Iraq study estimates war-related deaths at 461,000

An Iraqi woman walks past a bomb-damaged vehicle in Baghdad (20 May 2013) The study says more than 60% of deaths were directly attributable to violence

About half a million people died in Iraq as a result of war-related causes between the US-led invasion in 2003 and mid-2011, an academic study suggests.

University researchers from the US, Canada and Iraq based their estimate on randomised surveys of 2,000 households.

The toll includes not only violent deaths from the invasion and subsequent insurgency, but avoidable fatalities linked to infrastructure collapse.

It exceeds the 112,000 violent civilian deaths reported by Iraq Body Count.

The British-based organisation bases its tally on media reports, hospital and mortuary records, and information from official and non-governmental sources.

There has been a surge in sectarian violence in Iraq in the past year, with almost 5,000 civilians killed in attacks between January and September, according the UN. It says more than 3,000 people died in 2012.

'Compromised' infrastructure

The study - by researchers from the University of Washington, Johns Hopkins University, Simon Fraser University and Mustansiriya University - covers March 2003 until June 2011, six months before the US withdrawal.

Start Quote

In a war situation, people can't leave their homes to get medical care”

End Quote Amy Hagopian

For it, interviewers surveyed 2,000 randomly selected households in 100 geographical clusters across Iraq's 18 provinces between May 2011 and July 2011. Each was asked about deaths among household members and siblings from 2001, when Iraq's infrastructure was already degrading because of international sanctions, to the time of the interview.

From that, the researchers found the "wartime crude death rate" was 4.55 per 1,000 people, more than 50% higher than before the invasion.

By multiplying those rates by the annual Iraq population, the researchers estimated that the "total excess deaths attributable to the war" up until mid-2011 to be about 405,000.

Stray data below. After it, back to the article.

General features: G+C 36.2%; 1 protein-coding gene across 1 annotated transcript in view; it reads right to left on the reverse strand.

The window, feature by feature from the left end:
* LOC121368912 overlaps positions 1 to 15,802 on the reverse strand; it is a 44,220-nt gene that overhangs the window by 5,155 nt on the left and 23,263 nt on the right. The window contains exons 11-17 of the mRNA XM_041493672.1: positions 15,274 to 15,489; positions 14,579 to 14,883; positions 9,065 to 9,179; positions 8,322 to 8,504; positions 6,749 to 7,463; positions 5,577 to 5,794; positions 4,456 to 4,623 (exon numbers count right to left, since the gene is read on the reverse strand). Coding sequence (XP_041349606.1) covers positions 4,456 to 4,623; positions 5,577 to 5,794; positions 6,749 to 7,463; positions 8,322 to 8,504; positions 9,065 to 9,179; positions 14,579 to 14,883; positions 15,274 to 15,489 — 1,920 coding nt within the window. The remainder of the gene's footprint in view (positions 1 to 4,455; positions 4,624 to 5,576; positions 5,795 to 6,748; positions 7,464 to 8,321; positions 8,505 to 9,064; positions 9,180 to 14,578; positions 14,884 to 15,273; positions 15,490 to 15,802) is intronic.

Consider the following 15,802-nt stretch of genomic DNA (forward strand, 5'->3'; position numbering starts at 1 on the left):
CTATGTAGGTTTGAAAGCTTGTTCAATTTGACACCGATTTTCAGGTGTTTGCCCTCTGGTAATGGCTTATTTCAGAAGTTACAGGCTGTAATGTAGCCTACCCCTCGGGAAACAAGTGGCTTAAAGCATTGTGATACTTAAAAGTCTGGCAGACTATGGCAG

They also estimated that an additional 56,000 deaths were not counted because of the emigration of households from Iraq.

The study concludes that more than 60% of the estimated 461,000 excess deaths were directly attributable to violence, with the rest associated with the collapse of infrastructure and other indirect causes. These include the failures of health, sanitation, transportation, communication and other systems.

The most common causes of non-violent deaths linked to the war were heart attacks or cardiovascular conditions, followed by infant or childhood deaths other than injuries, chronic illnesses and cancer.

"In a war situation, people can't leave their homes to get medical care. When they do leave their homes to get medical care, they arrive at institutions overwhelmed with violent injuries," Amy Hagopian, associate professor of Global Health at the University of Washington and lead author of the paper, told NBC News.

"The water is compromised. Stress is elevated. The power is out. The distribution networks for medical supplies are compromised."

The researchers warn that their estimates are associated with "substantial uncertainties". Their estimated death toll was extrapolated from a small representative sample of households, and respondents were asked to recall events that occurred up to 10 years earlier. They also had to rely on outdated census data from 1987 for their population figures.

More on This Story

Struggle for Iraq

More Middle East stories

RSS

Features & Analysis

Elsewhere on the BBC

  • Sunflowers.Show your colours

    Submit photos of your colourful life for a chance to be featured on BBC Travel

Programmes

  • Man dancingClick Watch

    Searching for the DNA of dance music – the quest to find the perfect party anthem

BBC © 2014 The BBC is not responsible for the content of external sites. Read more.

This page is best viewed in an up-to-date web browser with style sheets (CSS) enabled. While you will be able to view the content of this page in your current browser, you will not be able to get the full visual experience. Please consider upgrading your browser software or enabling style sheets (CSS) if you are able to do so.